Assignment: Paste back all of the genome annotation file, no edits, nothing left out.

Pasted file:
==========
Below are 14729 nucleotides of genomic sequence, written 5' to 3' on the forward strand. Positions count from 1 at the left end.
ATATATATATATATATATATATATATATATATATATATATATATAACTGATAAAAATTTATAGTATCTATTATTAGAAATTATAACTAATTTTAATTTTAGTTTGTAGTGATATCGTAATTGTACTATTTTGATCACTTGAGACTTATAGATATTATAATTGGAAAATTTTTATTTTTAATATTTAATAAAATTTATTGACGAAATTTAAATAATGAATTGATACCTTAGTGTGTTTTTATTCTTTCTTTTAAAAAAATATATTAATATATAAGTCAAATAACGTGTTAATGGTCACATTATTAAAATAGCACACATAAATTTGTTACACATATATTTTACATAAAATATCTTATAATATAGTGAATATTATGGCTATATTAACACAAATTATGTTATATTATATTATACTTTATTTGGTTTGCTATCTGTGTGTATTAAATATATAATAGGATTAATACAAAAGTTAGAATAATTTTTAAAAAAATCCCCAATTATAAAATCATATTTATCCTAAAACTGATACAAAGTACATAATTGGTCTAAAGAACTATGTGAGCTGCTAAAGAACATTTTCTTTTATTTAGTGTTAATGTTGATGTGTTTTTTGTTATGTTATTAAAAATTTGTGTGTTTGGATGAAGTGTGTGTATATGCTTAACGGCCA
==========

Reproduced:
Below are 14729 nucleotides of genomic sequence, written 5' to 3' on the forward strand. Positions count from 1 at the left end.
ATATATATATATATATATATATATATATATATATATATATATATAACTGATAAAAATTTATAGTATCTATTATTAGAAATTATAACTAATTTTAATTTTAGTTTGTAGTGATATCGTAATTGTACTATTTTGATCACTTGAGACTTATAGATATTATAATTGGAAAATTTTTATTTTTAATATTTAATAAAATTTATTGACGAAATTTAAATAATGAATTGATACCTTAGTGTGTTTTTATTCTTTCTTTTAAAAAAATATATTAATATATAAGTCAAATAACGTGTTAATGGTCACATTATTAAAATAGCACACATAAATTTGTTACACATATATTTTACATAAAATATCTTATAATATAGTGAATATTATGGCTATATTAACACAAATTATGTTATATTATATTATACTTTATTTGGTTTGCTATCTGTGTGTATTAAATATATAATAGGATTAATACAAAAGTTAGAATAATTTTTAAAAAAATCCCCAATTATAAAATCATATTTATCCTAAAACTGATACAAAGTACATAATTGGTCTAAAGAACTATGTGAGCTGCTAAAGAACATTTTCTTTTATTTAGTGTTAATGTTGATGTGTTTTTTGTTATGTTATTAAAAATTTGTGTGTTTGGATGAAGTGTGTGTATATGCTTAACGGCCA